What if robots were just like us? It’s a question movies have been asking themselves since Fritz Lang’s Metropolis. The idea gained renewed interest in the technology-obsessed 1980s The Terminator and Blade Runner, but the summit is perhaps the closest to a collaboration between two of the greatest minds in science fiction movies: Steven Speilberg and Stanley Kubrick
I’m talking about, of course AI Artificial intelligence, which is available for streaming free on CrackleThis is why you should really watch (or re-watch) this science fiction classic.
AI came out in 2001, but it was decades in the making with an unusual trip to the screen. Stanley Kubrik, with whom many had changed the possibilities of commercial films 2001: A Space Odyssey and The shining, was interested in a short story by British sci-fi author Brian Aldiss. “Super Toys Last All Summer Long” was just 2,000 words, so Aldiss didn’t know how Kubrick could turn it into a movie. Later, Aldiss would reveal that he began to pick up what Kubrick had in mind.
“I couldn’t see how we could turn this vignette into a movie,” the writer told Kubrick biographer John Baxter. “We stayed with it for a while, but it didn’t work. Then gradually I realized, this time it wasn’t Star Wars, was not it ET It was Pinocchio!
Burning through employees for decades and by delaying the film for other projects, Kubrick came up with an idea that should definitely come to any creator who has spent so long on a project: what if someone else made this? Kubrick called Steven Spielberg in 1995 and pitched the idea to him. A shocked Spielberg convinced Kubrick to keep working on it, and Kubrick responded by postponing the film again for the marathon shoot. Eyes wide closedKubrick died of a heart attack in his sleep in 1999, and Speilberg eventually agreed to take on the task of finishing his peer’s unfinished sci-fi epic.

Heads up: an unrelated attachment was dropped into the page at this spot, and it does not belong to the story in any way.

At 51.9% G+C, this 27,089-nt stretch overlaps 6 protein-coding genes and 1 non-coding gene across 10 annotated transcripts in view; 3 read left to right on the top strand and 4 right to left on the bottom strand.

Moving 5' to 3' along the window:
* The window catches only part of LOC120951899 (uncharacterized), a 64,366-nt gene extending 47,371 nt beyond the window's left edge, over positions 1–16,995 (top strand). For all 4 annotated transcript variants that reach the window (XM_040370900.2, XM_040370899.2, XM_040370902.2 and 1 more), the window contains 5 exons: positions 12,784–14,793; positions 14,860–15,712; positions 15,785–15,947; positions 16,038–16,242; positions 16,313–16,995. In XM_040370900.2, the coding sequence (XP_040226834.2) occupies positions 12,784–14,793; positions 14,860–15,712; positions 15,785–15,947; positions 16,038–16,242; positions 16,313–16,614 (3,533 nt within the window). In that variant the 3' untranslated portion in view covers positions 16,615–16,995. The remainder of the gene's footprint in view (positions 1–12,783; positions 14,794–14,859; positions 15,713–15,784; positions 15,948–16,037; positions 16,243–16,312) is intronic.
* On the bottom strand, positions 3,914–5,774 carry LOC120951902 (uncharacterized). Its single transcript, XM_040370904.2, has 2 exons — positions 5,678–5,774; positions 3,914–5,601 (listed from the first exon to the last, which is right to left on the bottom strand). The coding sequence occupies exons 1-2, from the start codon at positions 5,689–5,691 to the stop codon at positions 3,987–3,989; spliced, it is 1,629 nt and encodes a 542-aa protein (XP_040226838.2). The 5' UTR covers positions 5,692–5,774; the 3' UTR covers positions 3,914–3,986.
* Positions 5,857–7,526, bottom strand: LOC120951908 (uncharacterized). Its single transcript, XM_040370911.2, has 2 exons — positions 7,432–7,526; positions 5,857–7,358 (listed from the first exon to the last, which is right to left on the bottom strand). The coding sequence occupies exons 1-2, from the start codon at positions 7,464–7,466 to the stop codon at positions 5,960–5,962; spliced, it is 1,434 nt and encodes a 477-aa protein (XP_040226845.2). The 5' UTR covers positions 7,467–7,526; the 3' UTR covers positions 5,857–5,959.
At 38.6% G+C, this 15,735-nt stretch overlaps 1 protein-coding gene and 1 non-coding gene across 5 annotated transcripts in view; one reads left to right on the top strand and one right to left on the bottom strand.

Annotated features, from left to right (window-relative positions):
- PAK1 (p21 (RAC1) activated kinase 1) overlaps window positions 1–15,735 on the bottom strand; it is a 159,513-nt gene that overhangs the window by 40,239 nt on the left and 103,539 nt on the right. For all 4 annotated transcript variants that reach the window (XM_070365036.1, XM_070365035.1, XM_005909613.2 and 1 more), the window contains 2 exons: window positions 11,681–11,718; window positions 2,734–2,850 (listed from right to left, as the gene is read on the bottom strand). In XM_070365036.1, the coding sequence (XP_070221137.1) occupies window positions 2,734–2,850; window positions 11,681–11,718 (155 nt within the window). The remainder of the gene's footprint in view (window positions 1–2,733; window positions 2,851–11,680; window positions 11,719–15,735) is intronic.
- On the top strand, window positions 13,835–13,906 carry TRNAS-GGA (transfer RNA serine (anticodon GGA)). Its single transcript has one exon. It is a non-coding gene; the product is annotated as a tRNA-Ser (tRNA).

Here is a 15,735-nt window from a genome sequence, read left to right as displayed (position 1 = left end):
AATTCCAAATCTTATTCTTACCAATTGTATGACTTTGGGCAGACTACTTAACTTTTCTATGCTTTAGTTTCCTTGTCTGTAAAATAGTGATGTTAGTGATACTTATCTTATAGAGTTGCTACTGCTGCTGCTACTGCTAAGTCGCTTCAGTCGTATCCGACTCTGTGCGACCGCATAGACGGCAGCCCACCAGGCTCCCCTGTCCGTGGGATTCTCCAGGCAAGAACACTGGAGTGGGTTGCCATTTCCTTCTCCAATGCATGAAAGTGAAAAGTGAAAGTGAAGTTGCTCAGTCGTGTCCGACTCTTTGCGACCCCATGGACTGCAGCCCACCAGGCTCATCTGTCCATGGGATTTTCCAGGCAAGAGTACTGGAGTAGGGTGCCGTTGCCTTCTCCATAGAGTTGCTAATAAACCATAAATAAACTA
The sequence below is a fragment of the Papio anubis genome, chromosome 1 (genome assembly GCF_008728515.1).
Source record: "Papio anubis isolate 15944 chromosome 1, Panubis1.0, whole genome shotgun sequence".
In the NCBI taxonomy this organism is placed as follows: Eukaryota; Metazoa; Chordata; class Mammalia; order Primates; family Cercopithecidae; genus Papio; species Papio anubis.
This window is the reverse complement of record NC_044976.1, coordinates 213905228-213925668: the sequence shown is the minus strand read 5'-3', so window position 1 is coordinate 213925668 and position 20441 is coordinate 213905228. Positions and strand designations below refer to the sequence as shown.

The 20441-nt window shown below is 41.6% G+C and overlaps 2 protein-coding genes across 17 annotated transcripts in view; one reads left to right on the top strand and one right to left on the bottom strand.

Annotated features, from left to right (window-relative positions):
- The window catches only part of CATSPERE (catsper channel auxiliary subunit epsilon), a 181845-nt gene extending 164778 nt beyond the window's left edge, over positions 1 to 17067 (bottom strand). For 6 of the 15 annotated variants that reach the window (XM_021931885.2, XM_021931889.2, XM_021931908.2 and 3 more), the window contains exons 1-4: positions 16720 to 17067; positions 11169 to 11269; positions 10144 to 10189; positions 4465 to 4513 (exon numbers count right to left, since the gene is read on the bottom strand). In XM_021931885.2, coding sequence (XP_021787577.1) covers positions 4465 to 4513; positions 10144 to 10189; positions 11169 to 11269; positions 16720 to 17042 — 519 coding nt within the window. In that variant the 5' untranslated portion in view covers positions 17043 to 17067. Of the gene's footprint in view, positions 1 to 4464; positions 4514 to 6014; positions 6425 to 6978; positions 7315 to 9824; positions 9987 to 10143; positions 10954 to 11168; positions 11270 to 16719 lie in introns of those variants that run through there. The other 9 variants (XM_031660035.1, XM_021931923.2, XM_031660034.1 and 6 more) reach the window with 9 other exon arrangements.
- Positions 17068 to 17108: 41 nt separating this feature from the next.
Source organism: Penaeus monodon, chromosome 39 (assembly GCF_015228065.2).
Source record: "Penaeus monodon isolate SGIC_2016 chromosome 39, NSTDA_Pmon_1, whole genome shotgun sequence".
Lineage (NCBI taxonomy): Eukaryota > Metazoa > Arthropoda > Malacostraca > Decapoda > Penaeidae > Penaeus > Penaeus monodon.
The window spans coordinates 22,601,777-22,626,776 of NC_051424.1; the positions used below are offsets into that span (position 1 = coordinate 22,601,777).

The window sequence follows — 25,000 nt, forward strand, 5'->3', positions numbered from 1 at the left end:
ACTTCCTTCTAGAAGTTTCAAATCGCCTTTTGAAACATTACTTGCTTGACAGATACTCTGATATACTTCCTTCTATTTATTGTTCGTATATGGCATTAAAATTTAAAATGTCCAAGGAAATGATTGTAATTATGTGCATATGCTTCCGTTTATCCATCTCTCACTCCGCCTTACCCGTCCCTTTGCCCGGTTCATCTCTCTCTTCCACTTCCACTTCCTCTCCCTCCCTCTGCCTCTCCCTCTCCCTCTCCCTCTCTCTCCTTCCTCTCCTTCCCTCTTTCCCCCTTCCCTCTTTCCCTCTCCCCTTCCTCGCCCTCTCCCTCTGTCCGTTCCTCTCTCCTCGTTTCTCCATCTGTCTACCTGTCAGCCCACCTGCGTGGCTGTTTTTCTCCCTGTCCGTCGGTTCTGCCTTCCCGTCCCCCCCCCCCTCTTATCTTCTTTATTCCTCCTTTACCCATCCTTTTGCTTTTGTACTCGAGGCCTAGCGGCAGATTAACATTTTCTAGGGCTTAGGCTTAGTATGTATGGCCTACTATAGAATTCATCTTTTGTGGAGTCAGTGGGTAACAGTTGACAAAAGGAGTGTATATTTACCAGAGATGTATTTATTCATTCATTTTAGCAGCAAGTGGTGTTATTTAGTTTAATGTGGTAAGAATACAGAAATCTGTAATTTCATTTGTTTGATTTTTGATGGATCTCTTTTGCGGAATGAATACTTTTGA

The debate over which part of the movie belongs to Kubrick and which part of Spielberg became a party game for movie fans. Spielberg himself weighed after the release of the movie, saying that “the entire first 35, 40 minutes of the movie … was word for word, from Stanley’s screenplay. This was Stanley’s view. “
If you look at it today, it’s easier to see what Spielberg is talking about. The first part of the movie, with its multiple false starts about global warming and robotics before we finally get to the first of its various plots, feels very Kubrick. Two parents of a very sick child bring home a mechanical Haley Joel Osment named David. What follows feels like subtle physical horror
The public has been told that mecha robots like David are perfect replicas of humans, but we soon begin to see that that’s not the case at all. Osment and Spielberg perfected David exactly between the marking of childish and disturbing. He blinks less often and he is very gullible. Bodies become more and more uncomfortable, including a moment when the once sick child convinces David to cut off part of his mother’s hair.
In one scene, David and his new brother compete in an eating contest that has his skin hanging. On another occasion, boys stare at David in morbid curiosity as they try to pull down his pants and poke him with a knife.
But AI soon leave this subtly gruesome family setting for a mythical, almost certainly doomed adventure. We follow David as he wanders around the world trying to find the Blue Fairy from Pinocchio’s story in the hope that she will turn him into a real boy his mother can love.
Along the way, he encounters a host of robots trying to prevent their destruction, including Jude Law’s Gigolo Joe, who is convinced he can find David’s Blue Fairy because he knows women. These robots, one conditioned to love and the other to please, are stuck in loops after being abandoned and see no other way but to keep going.
Like any Kubrik movie, there is too much in it AI to cover in a short article. Like any Spielberg movie, the characters are watching you. And that ending leaves your mouth open.
AI is now streaming on Crackle in the US.
Correction: An earlier version of this article falsely claimed that Ewan McGregor plays Gigolo Joe. We regret the mistake. Thanks, Mark!